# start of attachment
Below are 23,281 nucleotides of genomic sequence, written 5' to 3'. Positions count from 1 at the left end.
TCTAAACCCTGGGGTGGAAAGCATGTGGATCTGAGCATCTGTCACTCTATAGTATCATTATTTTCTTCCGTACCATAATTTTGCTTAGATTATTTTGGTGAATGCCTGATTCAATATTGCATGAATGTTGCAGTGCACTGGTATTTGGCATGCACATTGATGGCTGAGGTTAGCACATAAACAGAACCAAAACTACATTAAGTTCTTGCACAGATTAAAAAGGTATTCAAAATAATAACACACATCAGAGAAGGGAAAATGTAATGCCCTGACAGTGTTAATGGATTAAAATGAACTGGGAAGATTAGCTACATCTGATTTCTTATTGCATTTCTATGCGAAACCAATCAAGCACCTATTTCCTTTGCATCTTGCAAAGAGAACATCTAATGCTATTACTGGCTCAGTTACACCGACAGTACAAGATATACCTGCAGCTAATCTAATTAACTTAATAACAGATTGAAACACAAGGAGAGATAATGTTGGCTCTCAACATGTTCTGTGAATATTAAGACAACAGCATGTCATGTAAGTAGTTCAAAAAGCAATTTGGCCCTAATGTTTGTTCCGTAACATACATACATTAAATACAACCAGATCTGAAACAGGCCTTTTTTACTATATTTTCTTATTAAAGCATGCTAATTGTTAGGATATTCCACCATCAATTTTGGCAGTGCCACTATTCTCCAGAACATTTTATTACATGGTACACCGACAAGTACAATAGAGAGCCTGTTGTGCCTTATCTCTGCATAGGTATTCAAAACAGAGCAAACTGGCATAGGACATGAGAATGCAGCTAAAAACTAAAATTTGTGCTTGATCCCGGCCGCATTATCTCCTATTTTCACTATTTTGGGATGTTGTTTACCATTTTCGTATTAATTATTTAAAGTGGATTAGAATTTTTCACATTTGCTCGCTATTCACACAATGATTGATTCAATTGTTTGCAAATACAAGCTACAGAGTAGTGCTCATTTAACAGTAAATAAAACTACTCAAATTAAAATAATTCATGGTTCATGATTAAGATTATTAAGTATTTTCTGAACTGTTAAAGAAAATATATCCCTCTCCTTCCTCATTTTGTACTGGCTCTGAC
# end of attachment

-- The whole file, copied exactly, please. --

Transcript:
Below are 23,281 nucleotides of genomic sequence, written 5' to 3'. Positions count from 1 at the left end.
TCTAAACCCTGGGGTGGAAAGCATGTGGATCTGAGCATCTGTCACTCTATAGTATCATTATTTTCTTCCGTACCATAATTTTGCTTAGATTATTTTGGTGAATGCCTGATTCAATATTGCATGAATGTTGCAGTGCACTGGTATTTGGCATGCACATTGATGGCTGAGGTTAGCACATAAACAGAACCAAAACTACATTAAGTTCTTGCACAGATTAAAAAGGTATTCAAAATAATAACACACATCAGAGAAGGGAAAATGTAATGCCCTGACAGTGTTAATGGATTAAAATGAACTGGGAAGATTAGCTACATCTGATTTCTTATTGCATTTCTATGCGAAACCAATCAAGCACCTATTTCCTTTGCATCTTGCAAAGAGAACATCTAATGCTATTACTGGCTCAGTTACACCGACAGTACAAGATATACCTGCAGCTAATCTAATTAACTTAATAACAGATTGAAACACAAGGAGAGATAATGTTGGCTCTCAACATGTTCTGTGAATATTAAGACAACAGCATGTCATGTAAGTAGTTCAAAAAGCAATTTGGCCCTAATGTTTGTTCCGTAACATACATACATTAAATACAACCAGATCTGAAACAGGCCTTTTTTACTATATTTTCTTATTAAAGCATGCTAATTGTTAGGATATTCCACCATCAATTTTGGCAGTGCCACTATTCTCCAGAACATTTTATTACATGGTACACCGACAAGTACAATAGAGAGCCTGTTGTGCCTTATCTCTGCATAGGTATTCAAAACAGAGCAAACTGGCATAGGACATGAGAATGCAGCTAAAAACTAAAATTTGTGCTTGATCCCGGCCGCATTATCTCCTATTTTCACTATTTTGGGATGTTGTTTACCATTTTCGTATTAATTATTTAAAGTGGATTAGAATTTTTCACATTTGCTCGCTATTCACACAATGATTGATTCAATTGTTTGCAAATACAAGCTACAGAGTAGTGCTCATTTAACAGTAAATAAAACTACTCAAATTAAAATAATTCATGGTTCATGATTAAGATTATTAAGTATTTTCTGAACTGTTAAAGAAAATATATCCCTCTCCTTCCTCATTTTGTACTGGCTCTGAC